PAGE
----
While simultaneously adjusting to the realities of de-coupling and restructuring of global value chains, Singapore as a nation now needs to strategically, tactically and operationally turn to more diversified and well-balanced domestic and international strategies to not just maintain but leverage its strengths.
Singapore’s importance as a regional logistics hub puts it at the centre of a dramatically changing business landscape, and we have the opportunity to help ensure that the world’s leading businesses will continue to turn to us to meet new and ever-evolving supply chain and economic needs. Some of the benefits it must continue to foster include:
– Good and stable government. Some may gripe about the local political landscape however it is this same government that has made us a global standard for transparency, stability and safety in the region. The value of the latter cannot be discounted as many companies value being able to place personnel and their families in Singapore as compared to other countries in the region.
– Clear and efficient executed rules and regulations. Singapore is recognised as an excellent place to headquarter and base your growth in the Asia Pacific region for this very reason.
– Strong banking sector – With trade and supply chains, finance must flow and Singapore is a global financial centre augmented by the two preceding points.
– Good legal infrastructure and framework that supports international business.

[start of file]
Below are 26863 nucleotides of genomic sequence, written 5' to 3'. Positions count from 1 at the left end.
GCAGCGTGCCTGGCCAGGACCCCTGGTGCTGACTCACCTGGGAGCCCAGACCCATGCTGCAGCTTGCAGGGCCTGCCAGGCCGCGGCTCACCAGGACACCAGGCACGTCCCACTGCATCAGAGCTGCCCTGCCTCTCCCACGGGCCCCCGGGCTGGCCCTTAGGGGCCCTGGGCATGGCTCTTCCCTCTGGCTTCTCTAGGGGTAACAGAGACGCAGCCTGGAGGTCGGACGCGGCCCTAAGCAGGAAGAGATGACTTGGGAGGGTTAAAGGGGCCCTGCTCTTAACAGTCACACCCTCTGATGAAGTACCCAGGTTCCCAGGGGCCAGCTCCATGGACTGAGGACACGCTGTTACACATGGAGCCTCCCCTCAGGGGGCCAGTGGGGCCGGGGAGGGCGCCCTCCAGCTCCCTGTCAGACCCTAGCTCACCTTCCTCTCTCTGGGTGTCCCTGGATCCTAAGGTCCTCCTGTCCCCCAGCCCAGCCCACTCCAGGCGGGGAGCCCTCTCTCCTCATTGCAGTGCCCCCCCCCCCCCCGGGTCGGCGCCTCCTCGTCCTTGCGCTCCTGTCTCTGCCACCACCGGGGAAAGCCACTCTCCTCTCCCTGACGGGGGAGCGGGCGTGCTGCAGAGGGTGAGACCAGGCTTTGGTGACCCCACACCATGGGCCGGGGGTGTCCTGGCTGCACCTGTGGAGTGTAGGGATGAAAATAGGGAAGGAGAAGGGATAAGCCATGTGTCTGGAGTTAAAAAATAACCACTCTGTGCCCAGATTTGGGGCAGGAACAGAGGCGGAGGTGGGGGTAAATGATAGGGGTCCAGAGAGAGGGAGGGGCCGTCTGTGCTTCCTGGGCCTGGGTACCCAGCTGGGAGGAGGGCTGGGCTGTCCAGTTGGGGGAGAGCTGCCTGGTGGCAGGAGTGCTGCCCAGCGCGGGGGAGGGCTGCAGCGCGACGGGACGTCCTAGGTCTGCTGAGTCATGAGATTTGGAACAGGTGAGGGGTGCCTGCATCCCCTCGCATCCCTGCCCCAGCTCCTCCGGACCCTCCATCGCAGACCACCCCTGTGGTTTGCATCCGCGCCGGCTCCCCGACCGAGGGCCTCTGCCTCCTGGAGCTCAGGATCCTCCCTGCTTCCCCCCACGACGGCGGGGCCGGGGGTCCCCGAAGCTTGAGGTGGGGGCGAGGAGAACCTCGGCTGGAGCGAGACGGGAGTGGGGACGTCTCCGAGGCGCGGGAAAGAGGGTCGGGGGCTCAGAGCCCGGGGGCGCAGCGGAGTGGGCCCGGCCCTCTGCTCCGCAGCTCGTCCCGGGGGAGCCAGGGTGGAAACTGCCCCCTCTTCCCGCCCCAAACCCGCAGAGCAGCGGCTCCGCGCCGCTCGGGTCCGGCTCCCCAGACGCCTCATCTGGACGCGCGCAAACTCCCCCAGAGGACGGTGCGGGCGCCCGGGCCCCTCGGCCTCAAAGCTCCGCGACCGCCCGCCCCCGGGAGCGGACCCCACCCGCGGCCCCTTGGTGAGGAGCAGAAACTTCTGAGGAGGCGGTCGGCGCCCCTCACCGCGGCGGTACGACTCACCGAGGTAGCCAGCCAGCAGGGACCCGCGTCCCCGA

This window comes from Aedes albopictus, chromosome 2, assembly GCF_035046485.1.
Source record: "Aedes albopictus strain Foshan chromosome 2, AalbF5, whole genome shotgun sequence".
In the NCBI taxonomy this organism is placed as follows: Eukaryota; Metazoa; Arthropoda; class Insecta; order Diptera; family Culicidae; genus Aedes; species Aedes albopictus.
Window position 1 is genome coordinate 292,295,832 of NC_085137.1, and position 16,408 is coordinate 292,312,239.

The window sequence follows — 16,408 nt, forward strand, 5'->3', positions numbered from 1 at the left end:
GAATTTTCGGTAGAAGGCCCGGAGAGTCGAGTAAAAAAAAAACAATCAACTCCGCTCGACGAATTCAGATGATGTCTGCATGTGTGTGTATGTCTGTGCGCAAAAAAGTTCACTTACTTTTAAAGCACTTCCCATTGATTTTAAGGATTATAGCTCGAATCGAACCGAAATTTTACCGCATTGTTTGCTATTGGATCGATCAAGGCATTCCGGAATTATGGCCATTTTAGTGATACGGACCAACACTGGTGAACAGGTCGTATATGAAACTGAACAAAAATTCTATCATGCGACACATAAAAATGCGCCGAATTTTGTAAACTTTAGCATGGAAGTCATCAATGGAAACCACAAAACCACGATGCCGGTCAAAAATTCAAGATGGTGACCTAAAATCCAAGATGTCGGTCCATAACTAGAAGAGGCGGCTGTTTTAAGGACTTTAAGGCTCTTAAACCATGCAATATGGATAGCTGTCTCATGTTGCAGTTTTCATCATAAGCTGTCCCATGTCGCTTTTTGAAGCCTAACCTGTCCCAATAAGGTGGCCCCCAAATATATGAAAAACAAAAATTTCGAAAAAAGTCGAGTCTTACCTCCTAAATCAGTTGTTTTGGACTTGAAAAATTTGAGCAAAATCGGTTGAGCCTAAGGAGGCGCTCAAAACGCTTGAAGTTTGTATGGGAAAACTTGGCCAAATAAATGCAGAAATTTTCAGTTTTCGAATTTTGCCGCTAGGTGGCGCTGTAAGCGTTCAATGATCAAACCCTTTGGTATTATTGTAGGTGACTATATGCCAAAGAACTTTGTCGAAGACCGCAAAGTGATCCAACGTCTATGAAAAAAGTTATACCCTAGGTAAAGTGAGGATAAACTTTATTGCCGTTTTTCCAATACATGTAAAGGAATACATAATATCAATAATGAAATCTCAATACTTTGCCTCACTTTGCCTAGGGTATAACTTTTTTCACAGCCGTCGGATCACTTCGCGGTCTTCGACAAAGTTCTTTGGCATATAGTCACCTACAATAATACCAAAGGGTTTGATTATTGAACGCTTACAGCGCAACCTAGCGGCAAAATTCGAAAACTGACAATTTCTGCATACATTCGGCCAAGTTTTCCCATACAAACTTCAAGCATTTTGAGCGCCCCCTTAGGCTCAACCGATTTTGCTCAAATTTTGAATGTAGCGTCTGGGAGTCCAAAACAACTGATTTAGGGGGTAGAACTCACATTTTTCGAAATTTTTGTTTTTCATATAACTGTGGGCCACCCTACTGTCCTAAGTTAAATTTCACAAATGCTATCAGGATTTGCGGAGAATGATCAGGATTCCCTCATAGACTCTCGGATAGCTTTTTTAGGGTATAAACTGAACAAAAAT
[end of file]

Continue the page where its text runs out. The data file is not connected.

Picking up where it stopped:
– Talent – although when coupled with the increased costs of our labour, this gap is closing, our excellent education system churns out a labour force second to none.
– Technology and Innovation – Our Networked Trade Platform ( NTP), is a model of efficiency for a trade and logistics IT ecosystem. NTP connects businesses, community systems, platforms and government systems. Additionally, COVID-19 has highlighted the global economy’s vulnerabilities to diseases and pandemics. Automated factories and intelligent supply chains reduce risks and enable more diversified and better coordinated supply chains and this is another area in which Singapore can excel from an innovation perspective.
Although Singapore has a lot going for it as a logistics hub, there are very few examples of how it has successfully transplanted from what many describe as a ‘rigged’ local environment, to situations abroad. Until it is able to do so in this and other areas, it will always be subject to the whims, ebbs and tides of good fortune. As a logistics hub, for example, there are few if any real independent and privately owned supply chain companies who have been successful in expanding globally.
DECOUPLING AND DIVERSIFICATION
As COVID-19 forces companies to double down on decoupling and value-chain relocation, Singapore can become imbedded in these new capacity-building solutions and play an even larger part in the global supply chain stage.
There is high demand in the market for next-generation, technology-enabled value chains. The Singapore Government, which has allocated US$19 billion under the Research, Innovation and Enterprise 2020 Plan (RIE), with the fund topped up at Budget 2020, is well placed for participation in these advanced manufacturing and engineering areas. This will allow Singapore to become a prime destination for leading multinationals that are seeking an edge in this area.
In the near term, COVID-19 will bring challenging economic times to Singapore. These local challenges will most certainly be met and overcome by a proactive government but COVID-19’s lasting effects will be more pervasive and long-term, as Singapore adjusts to a new and promising role in a shifting economic landscape.